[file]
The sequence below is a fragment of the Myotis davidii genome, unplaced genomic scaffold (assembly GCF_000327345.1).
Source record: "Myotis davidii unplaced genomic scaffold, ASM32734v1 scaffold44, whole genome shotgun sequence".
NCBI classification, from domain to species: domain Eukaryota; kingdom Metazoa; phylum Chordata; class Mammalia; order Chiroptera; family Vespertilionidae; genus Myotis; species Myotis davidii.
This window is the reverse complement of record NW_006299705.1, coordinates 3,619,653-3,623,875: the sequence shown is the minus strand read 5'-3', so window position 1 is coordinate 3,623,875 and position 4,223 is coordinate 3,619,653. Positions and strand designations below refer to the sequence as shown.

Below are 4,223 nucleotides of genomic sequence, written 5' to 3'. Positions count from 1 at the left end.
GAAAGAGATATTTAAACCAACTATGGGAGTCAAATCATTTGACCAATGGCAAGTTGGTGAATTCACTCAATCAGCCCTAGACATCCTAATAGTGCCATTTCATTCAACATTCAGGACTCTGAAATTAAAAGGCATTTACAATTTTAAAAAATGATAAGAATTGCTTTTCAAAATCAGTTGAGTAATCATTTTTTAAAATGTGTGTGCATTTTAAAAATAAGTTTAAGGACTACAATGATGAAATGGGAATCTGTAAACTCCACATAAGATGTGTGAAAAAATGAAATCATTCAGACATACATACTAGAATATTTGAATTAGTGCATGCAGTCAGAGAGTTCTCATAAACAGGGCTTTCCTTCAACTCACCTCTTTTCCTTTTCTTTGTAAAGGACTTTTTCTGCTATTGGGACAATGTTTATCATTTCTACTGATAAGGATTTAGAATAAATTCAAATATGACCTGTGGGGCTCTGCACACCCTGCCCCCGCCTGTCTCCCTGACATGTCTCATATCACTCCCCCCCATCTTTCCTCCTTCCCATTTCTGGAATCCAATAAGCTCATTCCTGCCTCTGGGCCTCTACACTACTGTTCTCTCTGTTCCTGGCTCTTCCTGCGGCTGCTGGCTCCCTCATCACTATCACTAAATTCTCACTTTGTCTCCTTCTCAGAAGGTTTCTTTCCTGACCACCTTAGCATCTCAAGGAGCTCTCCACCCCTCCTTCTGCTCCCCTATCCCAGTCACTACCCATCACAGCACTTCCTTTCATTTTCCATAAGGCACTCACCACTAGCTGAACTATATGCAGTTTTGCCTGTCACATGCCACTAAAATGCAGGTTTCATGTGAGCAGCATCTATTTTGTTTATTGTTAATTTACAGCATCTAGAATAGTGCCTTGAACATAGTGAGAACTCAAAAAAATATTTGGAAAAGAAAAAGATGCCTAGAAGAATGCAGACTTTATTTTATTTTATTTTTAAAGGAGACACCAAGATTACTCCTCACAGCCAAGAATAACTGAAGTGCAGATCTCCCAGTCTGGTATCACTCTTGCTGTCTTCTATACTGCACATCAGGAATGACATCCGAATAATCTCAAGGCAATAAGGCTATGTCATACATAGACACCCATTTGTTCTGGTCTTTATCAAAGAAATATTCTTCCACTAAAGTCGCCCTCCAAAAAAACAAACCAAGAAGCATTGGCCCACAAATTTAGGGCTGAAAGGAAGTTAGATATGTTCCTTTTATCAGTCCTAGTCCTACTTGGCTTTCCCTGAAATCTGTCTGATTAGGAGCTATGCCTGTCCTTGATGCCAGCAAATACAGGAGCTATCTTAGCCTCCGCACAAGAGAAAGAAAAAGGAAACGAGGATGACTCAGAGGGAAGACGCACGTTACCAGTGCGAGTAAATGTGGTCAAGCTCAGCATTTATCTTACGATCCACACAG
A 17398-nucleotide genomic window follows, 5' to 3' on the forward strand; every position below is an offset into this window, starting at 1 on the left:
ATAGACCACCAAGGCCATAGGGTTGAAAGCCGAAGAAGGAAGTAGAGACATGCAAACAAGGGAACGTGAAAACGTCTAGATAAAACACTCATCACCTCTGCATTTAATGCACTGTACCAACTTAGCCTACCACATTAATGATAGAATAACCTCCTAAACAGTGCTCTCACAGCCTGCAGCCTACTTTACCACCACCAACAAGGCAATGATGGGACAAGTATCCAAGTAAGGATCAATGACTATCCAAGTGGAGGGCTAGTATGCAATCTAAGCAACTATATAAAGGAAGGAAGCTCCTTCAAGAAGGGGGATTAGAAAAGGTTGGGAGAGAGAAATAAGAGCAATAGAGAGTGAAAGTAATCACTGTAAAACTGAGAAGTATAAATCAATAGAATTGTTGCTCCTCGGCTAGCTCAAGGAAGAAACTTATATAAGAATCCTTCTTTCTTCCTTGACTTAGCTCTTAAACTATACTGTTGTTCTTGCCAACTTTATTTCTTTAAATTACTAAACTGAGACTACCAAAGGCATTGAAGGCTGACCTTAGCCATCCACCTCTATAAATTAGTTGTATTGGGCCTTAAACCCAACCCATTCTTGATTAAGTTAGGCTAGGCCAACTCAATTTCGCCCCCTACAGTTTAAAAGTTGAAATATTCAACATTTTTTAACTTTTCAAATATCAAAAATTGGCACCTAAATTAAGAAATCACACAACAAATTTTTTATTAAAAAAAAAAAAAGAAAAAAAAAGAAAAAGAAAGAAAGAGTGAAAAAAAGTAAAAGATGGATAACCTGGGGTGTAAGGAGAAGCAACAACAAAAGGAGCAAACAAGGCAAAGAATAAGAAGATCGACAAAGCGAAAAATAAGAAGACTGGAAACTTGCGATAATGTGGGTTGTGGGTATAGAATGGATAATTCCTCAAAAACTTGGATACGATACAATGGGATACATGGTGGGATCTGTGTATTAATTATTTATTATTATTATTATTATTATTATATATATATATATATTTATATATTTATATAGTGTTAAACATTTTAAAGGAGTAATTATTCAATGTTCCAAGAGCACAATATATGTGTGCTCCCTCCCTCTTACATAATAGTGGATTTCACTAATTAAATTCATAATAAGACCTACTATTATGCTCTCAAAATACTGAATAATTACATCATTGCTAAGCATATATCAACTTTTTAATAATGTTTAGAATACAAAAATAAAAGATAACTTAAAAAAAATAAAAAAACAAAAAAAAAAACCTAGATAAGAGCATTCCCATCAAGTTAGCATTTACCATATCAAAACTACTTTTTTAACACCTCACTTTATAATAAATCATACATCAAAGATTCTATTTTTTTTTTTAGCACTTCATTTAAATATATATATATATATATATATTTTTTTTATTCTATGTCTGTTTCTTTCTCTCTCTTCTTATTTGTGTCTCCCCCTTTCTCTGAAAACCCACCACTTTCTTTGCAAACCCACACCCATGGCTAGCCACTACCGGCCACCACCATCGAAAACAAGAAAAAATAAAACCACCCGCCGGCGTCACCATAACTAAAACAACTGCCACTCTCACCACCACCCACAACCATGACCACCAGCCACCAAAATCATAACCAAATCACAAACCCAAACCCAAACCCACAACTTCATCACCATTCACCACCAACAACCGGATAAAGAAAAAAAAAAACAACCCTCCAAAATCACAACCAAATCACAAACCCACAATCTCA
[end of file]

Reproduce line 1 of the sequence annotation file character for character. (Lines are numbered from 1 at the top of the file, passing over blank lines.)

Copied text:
The sequence below is a fragment of the Myotis davidii genome, unplaced genomic scaffold (assembly GCF_000327345.1).